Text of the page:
Evading genetic drift: an experimental test of the probability of fixation of new genetic variants
Author(s): Chelo, IM, Nédli, J, Gordo, I, Teotónio, H
Progression through an adaptive fitness landscape requires the appearance and fixation of beneficial mutations. But fixation of a beneficial variant is not a necessary outcome, as deduced by J.B.S. Haldane in 1927, instead its probability can be given by twice the fitness effect: Pfix= 2s. This is based in the reasoning that even beneficial variants are lost with high probability by genetic drift. In this work, we performed invasion experiments with inbred lines of Caenorhabditis elegans in well-defined demographic conditions to experimentally demonstrate the determinant role of drift in the initial dynamics of new beneficial alleles. We provide the evidence that extinction rates (Pext) decrease with the initial numbers of beneficial variants, as expected. We also show that the extinction of a deleterious variant, when at low frequency, is higher than that of a beneficial variant thus establishing that classical population genetics theory can accurately predict the fate of low frequency variants. Remarkably though we also find that, when at high frequency the fate of these variants is distinct from their low frequency dynamics, which results not in their ultimate fixation or loss, but on their maintenance. Our data confirm one of the key results of population genetics theory and highlights the complex nature of adaptation, where polymorphism can be maintained or lost depending on population structure.
Institute of Ecology and Evolution
Evolutionary consequences of female promiscuity
Author(s): Timmermeyer, N, Michiels, NK, Phillips, PC
To cope with stressful conditions like parasite attacks or temperature changes, females can increase their offspring diversity and fitness by mating multiply with several males. This can result in male harm but can be advantageous in fluctuating environments. Populations with promiscuous females therefore are supposed to be more stable than populations with monogamous females. We study the gonochoristic nematode Caenorhabditis remanei, which is mating multiply and affected by male harm. Using experimental evolution, we were able to show that females, in contrast to males, were able to adapt to sex ratio manipulations. Additionally, offspring of promiscuous females had a higher fitness than monogamous females under the influence of the microparasite Bacillus thuringiensis. Even though a powerful tool to investigate fitness effects, manipulating sex ratios in nematodes in scientifically meaningful numbers is very work intensive if done by hand. To increase the population size and replicate number and therefore decrease the effects of drift, we are using differently labeled males and females and an automated sorting device. Worms are loaded onto a polymeric silicon chip (PDMS) and screened for fluorescent makers, resulting in separated males and females, which can be combined in different sex ratios depending on the treatment. These populations will be tested under stressful conditions to investigate whether populations with promiscuous females are more resistant to stressful changes in their environment compared to the monogamous control. Additionally, individual females will be compared to analyze within and between population fitness.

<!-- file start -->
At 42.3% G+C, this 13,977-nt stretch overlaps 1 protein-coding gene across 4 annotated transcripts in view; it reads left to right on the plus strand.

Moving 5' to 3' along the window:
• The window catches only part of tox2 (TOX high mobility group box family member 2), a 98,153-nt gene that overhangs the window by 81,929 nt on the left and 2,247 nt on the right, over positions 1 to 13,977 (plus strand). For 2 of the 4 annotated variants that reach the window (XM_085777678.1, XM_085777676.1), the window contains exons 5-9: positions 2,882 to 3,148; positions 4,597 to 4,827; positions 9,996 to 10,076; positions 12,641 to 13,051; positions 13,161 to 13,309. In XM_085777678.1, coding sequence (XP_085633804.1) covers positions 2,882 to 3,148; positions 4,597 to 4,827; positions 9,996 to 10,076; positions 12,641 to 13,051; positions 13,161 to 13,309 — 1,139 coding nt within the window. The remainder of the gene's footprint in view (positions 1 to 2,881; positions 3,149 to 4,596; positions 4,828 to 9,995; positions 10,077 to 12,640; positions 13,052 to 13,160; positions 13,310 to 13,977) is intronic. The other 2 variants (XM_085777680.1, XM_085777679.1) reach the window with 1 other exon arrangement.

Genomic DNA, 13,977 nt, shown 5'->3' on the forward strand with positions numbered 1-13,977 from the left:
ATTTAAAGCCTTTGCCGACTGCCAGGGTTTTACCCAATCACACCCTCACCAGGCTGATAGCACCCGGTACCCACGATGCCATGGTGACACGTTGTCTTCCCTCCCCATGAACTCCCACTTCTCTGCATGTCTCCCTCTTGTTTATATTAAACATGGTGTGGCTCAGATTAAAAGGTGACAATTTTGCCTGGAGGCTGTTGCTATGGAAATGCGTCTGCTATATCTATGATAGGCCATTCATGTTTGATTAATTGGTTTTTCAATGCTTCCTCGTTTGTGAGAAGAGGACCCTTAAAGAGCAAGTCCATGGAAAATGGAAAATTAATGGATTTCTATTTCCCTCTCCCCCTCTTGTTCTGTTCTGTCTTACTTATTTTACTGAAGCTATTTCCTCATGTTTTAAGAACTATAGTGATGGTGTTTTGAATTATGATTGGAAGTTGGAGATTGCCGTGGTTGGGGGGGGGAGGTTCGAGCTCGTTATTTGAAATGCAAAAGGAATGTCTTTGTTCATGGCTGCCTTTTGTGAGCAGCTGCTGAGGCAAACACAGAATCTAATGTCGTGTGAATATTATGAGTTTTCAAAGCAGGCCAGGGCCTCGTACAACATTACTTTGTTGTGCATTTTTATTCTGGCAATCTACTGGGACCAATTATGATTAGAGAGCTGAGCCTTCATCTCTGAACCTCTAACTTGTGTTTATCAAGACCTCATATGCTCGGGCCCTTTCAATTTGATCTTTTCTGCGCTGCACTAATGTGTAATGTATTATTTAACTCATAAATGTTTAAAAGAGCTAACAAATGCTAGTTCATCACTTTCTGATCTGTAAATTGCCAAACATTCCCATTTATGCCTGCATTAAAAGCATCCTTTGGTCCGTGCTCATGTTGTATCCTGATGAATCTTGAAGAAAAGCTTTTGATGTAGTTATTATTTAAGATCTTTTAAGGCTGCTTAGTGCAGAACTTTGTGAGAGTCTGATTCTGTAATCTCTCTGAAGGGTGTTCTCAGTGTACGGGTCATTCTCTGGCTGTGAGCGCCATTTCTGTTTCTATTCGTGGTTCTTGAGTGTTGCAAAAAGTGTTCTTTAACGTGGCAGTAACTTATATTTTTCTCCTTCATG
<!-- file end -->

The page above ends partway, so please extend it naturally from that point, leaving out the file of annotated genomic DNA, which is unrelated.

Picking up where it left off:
Evolving in an unpredictable world - the E. coli story
Author(s): Karve, S, Daniel, S, Chavan, Y, Anand, A, Dey, S
Effects of temporally fluctuating environments on the fitness of populations are less explored compared to the effects of directional selection regimes. Existing studies on temporally fluctuating environments employ a narrow selection regime i.e. mostly one environmental parameter fluctuating predictably between two limit points and the fitness measurements happen in the environmental backgrounds similar to that of selection. Obviously such studies fail to predict the fitness outcomes in the complex and/or novel, unpredictable environments. We select replicate microbial populations under randomly fluctuating complex, stressful environmental regime. When fitness proxies of these selected lines are compared with the control populations grown in benign environments, under multiple novel environmental backgrounds, selected lines display ‘Generalist’ properties. We further characterize these Generalists by fitness proxy measurements at different time intervals during the growth in the novel environments. We see that acclimation is beneficial in both selected and control populations but consistently more advantageous in the populations with the history of randomly fluctuating environment. Characterization of the Generalists on the mechanistic level, shows that the commonly evoked explanations of evolution of hypermutators or modified permeability or carry over plasticity are not sufficient to explain observed Generalist phenomenon.
Experimental evolution for growth rate and its implications for infection success, co-infection dynamics, and virulence in a trypanosome parasite of bumblebees
Author(s): Marxer, M